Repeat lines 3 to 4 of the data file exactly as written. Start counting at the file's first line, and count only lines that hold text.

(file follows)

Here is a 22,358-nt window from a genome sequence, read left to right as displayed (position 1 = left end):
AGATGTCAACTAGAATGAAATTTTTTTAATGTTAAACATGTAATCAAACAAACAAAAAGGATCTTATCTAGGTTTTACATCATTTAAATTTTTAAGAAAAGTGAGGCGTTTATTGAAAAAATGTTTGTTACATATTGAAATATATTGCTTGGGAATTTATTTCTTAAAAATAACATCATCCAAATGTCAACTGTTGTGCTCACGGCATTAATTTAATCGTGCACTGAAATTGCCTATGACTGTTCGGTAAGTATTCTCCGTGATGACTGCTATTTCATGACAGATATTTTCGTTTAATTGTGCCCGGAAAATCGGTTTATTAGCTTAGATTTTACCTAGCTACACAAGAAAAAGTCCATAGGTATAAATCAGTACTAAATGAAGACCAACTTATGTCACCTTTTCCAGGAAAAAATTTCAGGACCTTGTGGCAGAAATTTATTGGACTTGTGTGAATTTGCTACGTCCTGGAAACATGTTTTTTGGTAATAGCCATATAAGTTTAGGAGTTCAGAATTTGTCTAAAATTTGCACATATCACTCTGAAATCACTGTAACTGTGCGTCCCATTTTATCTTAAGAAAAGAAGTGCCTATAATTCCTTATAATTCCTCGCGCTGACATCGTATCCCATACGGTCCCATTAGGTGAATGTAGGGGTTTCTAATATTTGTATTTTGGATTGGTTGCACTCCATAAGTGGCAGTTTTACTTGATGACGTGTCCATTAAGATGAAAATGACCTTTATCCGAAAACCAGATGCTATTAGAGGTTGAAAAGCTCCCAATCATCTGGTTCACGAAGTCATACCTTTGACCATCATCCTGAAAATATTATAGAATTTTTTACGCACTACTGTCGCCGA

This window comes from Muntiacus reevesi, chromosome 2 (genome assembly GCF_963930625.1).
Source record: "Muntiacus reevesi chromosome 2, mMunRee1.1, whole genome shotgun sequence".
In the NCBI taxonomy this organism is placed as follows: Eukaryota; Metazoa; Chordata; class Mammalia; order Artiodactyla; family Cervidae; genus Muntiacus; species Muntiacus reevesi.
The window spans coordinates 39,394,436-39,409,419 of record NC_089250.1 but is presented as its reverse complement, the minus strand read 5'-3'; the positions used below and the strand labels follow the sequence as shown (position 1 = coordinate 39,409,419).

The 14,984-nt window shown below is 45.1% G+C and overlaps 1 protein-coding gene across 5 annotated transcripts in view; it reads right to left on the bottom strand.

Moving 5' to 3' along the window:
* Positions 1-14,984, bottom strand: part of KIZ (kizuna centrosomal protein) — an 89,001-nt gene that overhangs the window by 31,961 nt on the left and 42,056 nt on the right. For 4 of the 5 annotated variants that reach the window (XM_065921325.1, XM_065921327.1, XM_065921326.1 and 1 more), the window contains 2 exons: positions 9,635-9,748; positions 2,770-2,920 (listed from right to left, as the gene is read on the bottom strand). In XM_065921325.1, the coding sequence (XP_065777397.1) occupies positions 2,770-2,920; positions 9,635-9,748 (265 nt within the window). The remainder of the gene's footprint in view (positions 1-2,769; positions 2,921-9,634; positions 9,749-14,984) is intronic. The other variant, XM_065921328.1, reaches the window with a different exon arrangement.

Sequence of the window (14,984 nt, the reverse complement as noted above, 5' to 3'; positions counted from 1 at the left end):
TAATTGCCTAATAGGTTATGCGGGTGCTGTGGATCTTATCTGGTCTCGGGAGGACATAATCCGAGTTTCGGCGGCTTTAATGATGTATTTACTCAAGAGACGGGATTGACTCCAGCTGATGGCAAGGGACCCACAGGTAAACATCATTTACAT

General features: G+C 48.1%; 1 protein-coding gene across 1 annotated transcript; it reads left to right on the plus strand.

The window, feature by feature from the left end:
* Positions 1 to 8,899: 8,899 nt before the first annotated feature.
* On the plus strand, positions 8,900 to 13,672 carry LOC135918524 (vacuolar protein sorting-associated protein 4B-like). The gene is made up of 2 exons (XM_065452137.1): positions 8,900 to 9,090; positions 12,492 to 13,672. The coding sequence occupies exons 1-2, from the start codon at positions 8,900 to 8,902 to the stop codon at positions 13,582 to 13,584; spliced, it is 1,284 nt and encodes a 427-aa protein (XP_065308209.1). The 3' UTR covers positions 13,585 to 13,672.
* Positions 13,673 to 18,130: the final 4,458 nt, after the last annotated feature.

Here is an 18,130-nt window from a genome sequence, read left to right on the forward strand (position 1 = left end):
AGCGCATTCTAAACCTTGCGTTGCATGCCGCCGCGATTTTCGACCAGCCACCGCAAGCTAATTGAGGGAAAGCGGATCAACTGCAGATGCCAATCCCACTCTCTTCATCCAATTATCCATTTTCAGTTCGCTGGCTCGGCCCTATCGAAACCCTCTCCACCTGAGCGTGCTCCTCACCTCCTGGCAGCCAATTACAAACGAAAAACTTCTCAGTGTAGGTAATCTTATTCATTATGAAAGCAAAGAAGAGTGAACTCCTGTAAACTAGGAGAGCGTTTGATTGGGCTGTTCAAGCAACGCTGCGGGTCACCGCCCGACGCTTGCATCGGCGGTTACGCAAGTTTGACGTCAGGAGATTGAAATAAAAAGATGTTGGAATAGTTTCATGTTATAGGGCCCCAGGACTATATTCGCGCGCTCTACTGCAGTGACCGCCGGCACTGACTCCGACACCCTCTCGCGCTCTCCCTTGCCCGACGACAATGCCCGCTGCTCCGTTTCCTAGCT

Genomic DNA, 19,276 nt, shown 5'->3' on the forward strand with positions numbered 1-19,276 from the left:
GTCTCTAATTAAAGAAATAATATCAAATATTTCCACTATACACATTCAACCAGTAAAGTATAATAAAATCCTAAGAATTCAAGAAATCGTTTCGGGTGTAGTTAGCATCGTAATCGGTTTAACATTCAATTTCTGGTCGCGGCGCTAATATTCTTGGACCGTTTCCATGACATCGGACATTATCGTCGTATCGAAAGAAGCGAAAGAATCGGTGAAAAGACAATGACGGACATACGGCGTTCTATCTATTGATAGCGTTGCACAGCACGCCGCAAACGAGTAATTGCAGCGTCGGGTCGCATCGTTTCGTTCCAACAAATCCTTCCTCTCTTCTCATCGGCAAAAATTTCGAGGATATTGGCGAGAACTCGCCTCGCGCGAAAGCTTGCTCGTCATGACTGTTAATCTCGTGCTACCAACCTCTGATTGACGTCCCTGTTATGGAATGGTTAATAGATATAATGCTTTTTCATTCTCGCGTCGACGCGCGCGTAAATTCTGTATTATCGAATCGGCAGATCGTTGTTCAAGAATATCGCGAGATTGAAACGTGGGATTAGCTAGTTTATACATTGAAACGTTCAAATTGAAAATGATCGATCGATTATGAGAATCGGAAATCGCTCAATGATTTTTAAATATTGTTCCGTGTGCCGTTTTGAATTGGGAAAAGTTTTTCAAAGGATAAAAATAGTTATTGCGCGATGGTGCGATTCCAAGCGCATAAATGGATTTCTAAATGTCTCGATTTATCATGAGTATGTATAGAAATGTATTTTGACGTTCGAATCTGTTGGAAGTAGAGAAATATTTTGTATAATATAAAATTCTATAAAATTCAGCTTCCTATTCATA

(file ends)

This window comes from Muntiacus reevesi, chromosome 2 (genome assembly GCF_963930625.1).
Source record: "Muntiacus reevesi chromosome 2, mMunRee1.1, whole genome shotgun sequence".